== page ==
Michael Phelps

Michael Phelps will probably swim in meet ‘sometime soon,’ coach says

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Michael Phelps is in shape and probably going to swim in a meet “sometime soon,” his longtime coach, Bob Bowman, told the Chicago Tribune on Tuesday.

Phelps, 28 and the most decorated Olympian ever with 18 gold medals and 22 total, retired after the London Olympics but re-entered the drug-testing pool last year to be eligible to swim in meets this spring and summer.

Phelps began training again last year for fitness reasons. He’s been at North Baltimore Aquatic Club afternoon practice four to five times per week over the last nine months and recently traveled to Colorado Springs, Colo., for a high-altitude camp, Bowman told the newspaper.

“He looks like he is definitely in shape,” Bowman said, four months after saying Phelps was “not anywhere near being able to compete.”

When could we see Phelps swim?

USA Swimming Grand Prix meets continue April 24-26 in Mesa, Ariz.; May 15-18 in Charlotte and June 19-22 in Santa Clara, Calif.

The USA Swimming National Championships are Aug. 6-10 in Irvine, Calif. Nationals serve as the qualifying meet for the 2015 World Championships, the last major international meet before the 2016 Olympics.

“If he swims a meet in the next couple months and does well, he will probably give it a shot in Irvine,” Bowman told the newspaper. “But he doesn’t have to do that to have a shot at the 2016 Olympics.”

It’s been expected that if Phelps came back he would swim shorter distances. Bowman confirmed that, telling the newspaper that Phelps would concentrate on relays and events like the 100m freestyle and 100m butterfly.

“If I decide to keep going and swim again, then I’ll compete,” Phelps told The Associated Press in November. ”If I don’t,” he added, letting out a big laugh, “I guess I’ll re-retire. Just don’t compare me to Brett Favre.”

Olympic champion swimmer up for Laureus Sports Award

Bolt’s London Olympic spikes stolen

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DERBY, England (AP) A signed pair of running shoes worn by eight-time Olympic gold medalist Usain Bolt has been stolen from an address in Linton, Derbyshire.

The white, blue and red spikes were used by the Jamaican great in a 100 meters heat at the 2012 Games, Derbyshire Police said.

“The spikes are part of an extensive collection that I have built-up over the last 10 years,” the victim said. “There are only four or five pairs of spikes that have been signed from the London 2012 Olympics, they are absolutely irreplaceable.”

The victim did not want to be named.

A 35-year-old man has been charged in connection with the theft. The shoes have yet to be recovered.

Bolt, 31, who retired after the 2017 world championships in London, won the 100m, 200m and 4x100m relay titles at the 2008, 2012 and 2016 Olympics, although he later lost the 2008 relay gold after a team-mate was disqualified for doping.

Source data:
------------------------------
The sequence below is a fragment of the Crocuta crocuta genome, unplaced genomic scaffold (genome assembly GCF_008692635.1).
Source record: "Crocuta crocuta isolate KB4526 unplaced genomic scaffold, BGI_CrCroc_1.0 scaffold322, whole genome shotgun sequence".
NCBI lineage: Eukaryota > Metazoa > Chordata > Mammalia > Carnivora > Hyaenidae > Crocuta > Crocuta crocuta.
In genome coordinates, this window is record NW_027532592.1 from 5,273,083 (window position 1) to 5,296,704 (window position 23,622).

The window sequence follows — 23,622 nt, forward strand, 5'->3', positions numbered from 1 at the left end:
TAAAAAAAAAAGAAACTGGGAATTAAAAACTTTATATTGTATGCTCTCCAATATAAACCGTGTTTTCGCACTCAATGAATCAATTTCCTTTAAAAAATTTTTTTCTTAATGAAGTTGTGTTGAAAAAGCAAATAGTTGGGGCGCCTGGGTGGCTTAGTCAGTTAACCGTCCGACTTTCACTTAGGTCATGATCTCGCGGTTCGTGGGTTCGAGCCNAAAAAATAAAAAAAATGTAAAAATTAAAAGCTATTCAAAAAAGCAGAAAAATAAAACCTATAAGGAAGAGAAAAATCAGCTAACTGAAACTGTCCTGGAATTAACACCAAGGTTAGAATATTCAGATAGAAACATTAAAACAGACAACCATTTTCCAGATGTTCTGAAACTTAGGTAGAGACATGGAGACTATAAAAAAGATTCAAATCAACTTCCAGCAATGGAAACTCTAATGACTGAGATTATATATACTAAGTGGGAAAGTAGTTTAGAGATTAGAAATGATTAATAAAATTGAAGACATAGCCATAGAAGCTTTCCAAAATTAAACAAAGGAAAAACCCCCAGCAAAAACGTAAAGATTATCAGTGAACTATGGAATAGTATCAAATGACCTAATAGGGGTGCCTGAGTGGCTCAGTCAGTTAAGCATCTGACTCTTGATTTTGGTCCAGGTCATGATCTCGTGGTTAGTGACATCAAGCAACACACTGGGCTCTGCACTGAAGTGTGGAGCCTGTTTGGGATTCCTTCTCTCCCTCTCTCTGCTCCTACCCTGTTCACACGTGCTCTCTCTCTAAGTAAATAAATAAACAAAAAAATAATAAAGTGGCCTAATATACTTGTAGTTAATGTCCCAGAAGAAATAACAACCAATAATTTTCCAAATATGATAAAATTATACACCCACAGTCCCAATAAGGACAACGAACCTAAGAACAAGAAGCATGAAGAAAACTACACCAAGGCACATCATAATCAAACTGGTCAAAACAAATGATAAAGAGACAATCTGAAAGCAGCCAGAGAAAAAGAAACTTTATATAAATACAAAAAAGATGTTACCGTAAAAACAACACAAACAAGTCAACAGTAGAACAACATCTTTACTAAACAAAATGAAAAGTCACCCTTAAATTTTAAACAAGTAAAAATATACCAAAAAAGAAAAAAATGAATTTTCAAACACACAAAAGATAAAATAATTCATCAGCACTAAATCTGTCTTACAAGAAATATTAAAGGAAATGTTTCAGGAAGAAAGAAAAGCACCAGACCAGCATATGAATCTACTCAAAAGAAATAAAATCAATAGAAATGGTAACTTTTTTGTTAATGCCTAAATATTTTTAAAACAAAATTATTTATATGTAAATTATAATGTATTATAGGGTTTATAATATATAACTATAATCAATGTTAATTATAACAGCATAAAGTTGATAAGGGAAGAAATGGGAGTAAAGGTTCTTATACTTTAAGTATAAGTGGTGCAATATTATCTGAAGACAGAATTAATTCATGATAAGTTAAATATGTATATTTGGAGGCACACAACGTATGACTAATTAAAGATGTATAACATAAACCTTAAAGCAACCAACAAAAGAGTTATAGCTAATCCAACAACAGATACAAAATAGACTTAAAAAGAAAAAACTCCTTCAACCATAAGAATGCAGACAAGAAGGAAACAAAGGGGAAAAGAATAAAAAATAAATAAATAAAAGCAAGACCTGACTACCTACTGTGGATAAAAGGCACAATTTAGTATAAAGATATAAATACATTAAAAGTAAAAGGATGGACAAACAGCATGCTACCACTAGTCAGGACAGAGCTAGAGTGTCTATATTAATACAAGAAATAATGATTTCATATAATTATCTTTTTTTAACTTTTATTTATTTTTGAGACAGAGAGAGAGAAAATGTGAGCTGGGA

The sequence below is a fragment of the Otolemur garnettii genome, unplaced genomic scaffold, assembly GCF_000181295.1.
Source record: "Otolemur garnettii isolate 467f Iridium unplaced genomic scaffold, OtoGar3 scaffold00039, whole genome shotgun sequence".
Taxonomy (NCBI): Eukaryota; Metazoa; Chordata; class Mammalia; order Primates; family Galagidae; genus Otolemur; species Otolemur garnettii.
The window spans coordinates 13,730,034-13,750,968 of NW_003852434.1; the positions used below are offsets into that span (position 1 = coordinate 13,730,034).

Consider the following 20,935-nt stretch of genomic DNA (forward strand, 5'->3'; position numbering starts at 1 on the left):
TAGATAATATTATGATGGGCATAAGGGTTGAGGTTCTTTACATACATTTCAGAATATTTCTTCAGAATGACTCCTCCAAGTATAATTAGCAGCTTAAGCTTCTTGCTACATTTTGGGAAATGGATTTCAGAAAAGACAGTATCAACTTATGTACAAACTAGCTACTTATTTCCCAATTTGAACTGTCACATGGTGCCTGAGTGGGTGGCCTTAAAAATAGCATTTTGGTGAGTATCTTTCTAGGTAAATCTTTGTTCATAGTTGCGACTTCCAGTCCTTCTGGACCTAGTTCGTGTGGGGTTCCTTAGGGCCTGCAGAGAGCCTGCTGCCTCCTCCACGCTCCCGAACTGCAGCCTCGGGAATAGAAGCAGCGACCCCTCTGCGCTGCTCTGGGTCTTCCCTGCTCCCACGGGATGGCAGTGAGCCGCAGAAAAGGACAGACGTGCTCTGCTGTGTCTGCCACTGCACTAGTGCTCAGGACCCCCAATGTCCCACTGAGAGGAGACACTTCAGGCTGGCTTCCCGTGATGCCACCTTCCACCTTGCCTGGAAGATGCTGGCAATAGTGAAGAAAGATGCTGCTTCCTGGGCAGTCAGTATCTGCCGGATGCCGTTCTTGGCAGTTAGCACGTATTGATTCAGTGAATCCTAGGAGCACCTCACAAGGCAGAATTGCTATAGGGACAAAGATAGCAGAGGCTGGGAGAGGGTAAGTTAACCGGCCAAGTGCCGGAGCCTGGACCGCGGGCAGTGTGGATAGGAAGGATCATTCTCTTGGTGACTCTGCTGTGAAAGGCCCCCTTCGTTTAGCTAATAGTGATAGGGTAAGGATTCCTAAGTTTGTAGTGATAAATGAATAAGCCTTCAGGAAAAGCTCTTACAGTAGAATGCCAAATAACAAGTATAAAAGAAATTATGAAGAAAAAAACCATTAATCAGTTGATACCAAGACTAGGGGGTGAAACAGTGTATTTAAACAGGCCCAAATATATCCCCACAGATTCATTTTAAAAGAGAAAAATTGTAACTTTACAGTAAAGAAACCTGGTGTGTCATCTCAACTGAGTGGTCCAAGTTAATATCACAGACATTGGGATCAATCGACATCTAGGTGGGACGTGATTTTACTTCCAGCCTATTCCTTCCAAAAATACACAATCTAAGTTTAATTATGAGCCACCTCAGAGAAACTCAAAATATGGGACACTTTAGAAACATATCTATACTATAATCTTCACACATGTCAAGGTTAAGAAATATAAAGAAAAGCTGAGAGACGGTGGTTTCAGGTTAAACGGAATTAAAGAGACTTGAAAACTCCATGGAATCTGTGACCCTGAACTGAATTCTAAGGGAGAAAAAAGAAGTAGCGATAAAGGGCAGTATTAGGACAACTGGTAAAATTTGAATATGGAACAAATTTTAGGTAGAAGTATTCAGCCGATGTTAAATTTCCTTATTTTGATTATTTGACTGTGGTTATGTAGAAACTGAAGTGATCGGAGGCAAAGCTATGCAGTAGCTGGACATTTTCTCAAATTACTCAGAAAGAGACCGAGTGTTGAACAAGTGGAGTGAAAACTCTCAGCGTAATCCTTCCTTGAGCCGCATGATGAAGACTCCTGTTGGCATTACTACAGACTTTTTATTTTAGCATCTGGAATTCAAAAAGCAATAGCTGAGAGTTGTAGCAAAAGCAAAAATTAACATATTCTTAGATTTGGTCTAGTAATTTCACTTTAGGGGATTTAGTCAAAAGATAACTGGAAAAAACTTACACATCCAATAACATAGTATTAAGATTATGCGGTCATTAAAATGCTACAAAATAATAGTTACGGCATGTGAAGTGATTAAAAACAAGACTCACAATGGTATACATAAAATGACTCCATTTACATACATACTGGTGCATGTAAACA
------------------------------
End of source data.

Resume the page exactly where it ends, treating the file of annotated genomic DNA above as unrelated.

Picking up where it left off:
Anne Donovan, basketball Hall of Famer, gold medalist, dies at 56

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Anne Donovan, a Hall of Fame basketball player and Olympic gold medalist, has died of heart failure at age 56.

Donovan coached the Storm to a 2004 WNBA title.

“While it is extremely difficult to express how devastating it is to lose Anne, our family remains so very grateful to have been blessed with such a wonderful human being,” Donovan’s family said in a statement, according to reports. “Anne touched many lives as a daughter, sister, aunt, friend and coach.

Donovan, a 6-foot-8 center, made the 1980 U.S. Olympic team (as its youngest player after her freshman year at Old Dominion) that ended up missing the Moscow Games due to the U.S. boycott.

She then earned gold with the U.S. in 1984 and 1988, being the oldest player on the latter team at 26. She was inducted as a player into the Naismith Basketball Hall of Fame in 1995 and into the Women’s Basketball Hall of Fame in 1999.

Donovan later was an assistant coach for the 2004 Olympic champion team and head coach for the 2008 Beijing team that took gold. She also was the first female head coach of a WNBA champion team with the Storm in 2004.

“USA Basketball mourns the passing of Anne Donovan,” USA Basketball said in a statement. “She played for her first USA Basketball team in 1977 and during her Hall of Fame, 31-year USA career, she was a member of five U.S. Olympic teams and four USA World Championship teams as an athlete and coach, culminating in leading the 2008 U.S. Olympic Team to gold as our head coach in Beijing. She used to say she bled red, white and blue. As much as we remember her accomplishments in the game, we mourn a great friend who will be greatly missed.”